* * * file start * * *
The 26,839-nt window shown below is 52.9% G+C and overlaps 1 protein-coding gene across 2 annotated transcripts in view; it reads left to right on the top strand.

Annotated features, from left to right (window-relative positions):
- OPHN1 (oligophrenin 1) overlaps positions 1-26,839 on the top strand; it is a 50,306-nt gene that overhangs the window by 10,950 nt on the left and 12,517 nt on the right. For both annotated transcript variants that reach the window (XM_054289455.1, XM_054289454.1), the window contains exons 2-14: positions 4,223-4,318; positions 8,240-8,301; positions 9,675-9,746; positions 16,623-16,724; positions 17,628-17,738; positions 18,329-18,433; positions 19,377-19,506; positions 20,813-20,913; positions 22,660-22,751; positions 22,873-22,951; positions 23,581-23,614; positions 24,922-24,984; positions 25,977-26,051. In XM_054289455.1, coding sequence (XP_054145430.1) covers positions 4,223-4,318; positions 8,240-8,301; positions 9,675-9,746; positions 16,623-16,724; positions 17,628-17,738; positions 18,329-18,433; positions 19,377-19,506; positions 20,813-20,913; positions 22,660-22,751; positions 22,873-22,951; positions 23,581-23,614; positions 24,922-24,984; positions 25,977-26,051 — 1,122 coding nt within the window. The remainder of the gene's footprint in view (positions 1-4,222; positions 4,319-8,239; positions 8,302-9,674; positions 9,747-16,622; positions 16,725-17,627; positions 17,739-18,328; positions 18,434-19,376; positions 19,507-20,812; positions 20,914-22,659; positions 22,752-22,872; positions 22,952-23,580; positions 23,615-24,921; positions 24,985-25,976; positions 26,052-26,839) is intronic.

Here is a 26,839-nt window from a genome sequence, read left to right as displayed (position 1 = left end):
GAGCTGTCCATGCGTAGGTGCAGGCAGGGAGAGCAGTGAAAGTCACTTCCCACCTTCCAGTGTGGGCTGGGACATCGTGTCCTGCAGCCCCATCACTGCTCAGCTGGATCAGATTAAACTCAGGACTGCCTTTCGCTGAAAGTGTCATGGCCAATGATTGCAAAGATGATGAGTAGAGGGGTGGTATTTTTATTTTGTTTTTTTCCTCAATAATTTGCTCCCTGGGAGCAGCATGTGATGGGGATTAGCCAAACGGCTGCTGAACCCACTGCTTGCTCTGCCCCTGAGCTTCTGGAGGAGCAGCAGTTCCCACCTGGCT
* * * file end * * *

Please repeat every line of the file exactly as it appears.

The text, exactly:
The 26,839-nt window shown below is 52.9% G+C and overlaps 1 protein-coding gene across 2 annotated transcripts in view; it reads left to right on the top strand.

Annotated features, from left to right (window-relative positions):
- OPHN1 (oligophrenin 1) overlaps positions 1-26,839 on the top strand; it is a 50,306-nt gene that overhangs the window by 10,950 nt on the left and 12,517 nt on the right. For both annotated transcript variants that reach the window (XM_054289455.1, XM_054289454.1), the window contains exons 2-14: positions 4,223-4,318; positions 8,240-8,301; positions 9,675-9,746; positions 16,623-16,724; positions 17,628-17,738; positions 18,329-18,433; positions 19,377-19,506; positions 20,813-20,913; positions 22,660-22,751; positions 22,873-22,951; positions 23,581-23,614; positions 24,922-24,984; positions 25,977-26,051. In XM_054289455.1, coding sequence (XP_054145430.1) covers positions 4,223-4,318; positions 8,240-8,301; positions 9,675-9,746; positions 16,623-16,724; positions 17,628-17,738; positions 18,329-18,433; positions 19,377-19,506; positions 20,813-20,913; positions 22,660-22,751; positions 22,873-22,951; positions 23,581-23,614; positions 24,922-24,984; positions 25,977-26,051 — 1,122 coding nt within the window. The remainder of the gene's footprint in view (positions 1-4,222; positions 4,319-8,239; positions 8,302-9,674; positions 9,747-16,622; positions 16,725-17,627; positions 17,739-18,328; positions 18,434-19,376; positions 19,507-20,812; positions 20,914-22,659; positions 22,752-22,872; positions 22,952-23,580; positions 23,615-24,921; positions 24,985-25,976; positions 26,052-26,839) is intronic.

Here is a 26,839-nt window from a genome sequence, read left to right as displayed (position 1 = left end):
GAGCTGTCCATGCGTAGGTGCAGGCAGGGAGAGCAGTGAAAGTCACTTCCCACCTTCCAGTGTGGGCTGGGACATCGTGTCCTGCAGCCCCATCACTGCTCAGCTGGATCAGATTAAACTCAGGACTGCCTTTCGCTGAAAGTGTCATGGCCAATGATTGCAAAGATGATGAGTAGAGGGGTGGTATTTTTATTTTGTTTTTTTCCTCAATAATTTGCTCCCTGGGAGCAGCATGTGATGGGGATTAGCCAAACGGCTGCTGAACCCACTGCTTGCTCTGCCCCTGAGCTTCTGGAGGAGCAGCAGTTCCCACCTGGCT